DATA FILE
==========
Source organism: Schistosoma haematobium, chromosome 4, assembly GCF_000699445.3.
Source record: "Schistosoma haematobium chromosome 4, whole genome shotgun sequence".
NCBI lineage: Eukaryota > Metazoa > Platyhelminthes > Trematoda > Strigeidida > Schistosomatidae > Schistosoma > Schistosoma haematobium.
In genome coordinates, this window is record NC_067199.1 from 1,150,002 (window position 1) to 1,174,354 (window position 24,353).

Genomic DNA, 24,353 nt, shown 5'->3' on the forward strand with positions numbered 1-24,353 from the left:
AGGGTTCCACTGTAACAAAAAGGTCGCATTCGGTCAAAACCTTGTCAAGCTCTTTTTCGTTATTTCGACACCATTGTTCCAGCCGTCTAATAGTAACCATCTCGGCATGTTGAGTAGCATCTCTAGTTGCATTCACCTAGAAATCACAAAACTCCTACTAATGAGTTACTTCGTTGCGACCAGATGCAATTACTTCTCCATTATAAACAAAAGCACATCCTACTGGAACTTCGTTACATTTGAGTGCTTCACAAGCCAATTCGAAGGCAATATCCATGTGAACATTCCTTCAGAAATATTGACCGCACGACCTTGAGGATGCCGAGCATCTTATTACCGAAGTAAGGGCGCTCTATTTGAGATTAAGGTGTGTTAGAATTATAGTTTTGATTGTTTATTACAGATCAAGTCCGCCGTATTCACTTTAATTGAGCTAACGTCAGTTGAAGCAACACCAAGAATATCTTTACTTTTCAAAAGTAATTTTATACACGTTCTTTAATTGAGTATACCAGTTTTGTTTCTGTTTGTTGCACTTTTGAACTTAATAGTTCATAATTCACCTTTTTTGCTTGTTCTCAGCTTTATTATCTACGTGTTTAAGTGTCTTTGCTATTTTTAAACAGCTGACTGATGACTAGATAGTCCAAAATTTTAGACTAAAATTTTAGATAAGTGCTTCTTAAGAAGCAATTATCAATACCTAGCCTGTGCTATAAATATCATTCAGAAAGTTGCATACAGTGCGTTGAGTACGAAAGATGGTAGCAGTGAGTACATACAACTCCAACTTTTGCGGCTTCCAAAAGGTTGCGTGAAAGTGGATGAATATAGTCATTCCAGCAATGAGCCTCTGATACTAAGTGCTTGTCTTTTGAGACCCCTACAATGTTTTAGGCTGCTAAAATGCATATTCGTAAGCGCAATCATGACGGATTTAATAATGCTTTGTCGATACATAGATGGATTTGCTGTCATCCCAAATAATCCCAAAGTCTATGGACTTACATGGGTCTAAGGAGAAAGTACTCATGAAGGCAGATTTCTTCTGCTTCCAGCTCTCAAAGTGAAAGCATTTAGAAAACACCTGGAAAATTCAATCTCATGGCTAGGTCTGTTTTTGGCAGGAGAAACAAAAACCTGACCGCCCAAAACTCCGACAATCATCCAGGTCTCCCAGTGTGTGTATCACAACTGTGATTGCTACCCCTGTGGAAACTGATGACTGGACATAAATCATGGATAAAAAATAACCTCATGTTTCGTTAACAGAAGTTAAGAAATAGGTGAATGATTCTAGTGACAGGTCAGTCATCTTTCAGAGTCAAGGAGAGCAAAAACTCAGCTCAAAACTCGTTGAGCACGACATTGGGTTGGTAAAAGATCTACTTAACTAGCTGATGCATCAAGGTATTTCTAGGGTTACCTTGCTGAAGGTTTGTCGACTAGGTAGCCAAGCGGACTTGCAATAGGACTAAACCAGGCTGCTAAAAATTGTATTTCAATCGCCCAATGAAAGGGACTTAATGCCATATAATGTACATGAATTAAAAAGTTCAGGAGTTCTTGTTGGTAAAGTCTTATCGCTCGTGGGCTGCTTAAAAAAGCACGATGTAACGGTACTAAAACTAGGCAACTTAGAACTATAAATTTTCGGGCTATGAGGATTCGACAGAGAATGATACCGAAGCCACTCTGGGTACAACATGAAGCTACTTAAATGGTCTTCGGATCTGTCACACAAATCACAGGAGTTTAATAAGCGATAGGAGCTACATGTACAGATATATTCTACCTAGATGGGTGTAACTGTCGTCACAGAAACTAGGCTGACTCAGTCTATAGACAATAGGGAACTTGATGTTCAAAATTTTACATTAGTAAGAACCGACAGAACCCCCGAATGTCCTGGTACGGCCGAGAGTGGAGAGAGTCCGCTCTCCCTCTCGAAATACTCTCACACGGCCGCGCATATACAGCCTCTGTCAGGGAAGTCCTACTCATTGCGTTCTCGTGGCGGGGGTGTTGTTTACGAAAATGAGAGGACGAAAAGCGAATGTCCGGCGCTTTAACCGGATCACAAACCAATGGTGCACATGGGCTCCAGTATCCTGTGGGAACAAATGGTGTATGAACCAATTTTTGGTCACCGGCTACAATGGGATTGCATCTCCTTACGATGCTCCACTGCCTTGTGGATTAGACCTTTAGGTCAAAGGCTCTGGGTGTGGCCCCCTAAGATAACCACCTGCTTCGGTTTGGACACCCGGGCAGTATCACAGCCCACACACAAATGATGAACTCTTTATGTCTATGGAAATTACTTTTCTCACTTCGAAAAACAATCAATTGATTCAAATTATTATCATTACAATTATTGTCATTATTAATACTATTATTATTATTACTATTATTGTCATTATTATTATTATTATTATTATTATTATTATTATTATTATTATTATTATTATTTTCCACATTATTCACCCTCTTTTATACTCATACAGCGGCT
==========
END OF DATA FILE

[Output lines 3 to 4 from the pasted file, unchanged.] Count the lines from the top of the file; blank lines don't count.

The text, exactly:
NCBI lineage: Eukaryota > Metazoa > Platyhelminthes > Trematoda > Strigeidida > Schistosomatidae > Schistosoma > Schistosoma haematobium.
In genome coordinates, this window is record NC_067199.1 from 1,150,002 (window position 1) to 1,174,354 (window position 24,353).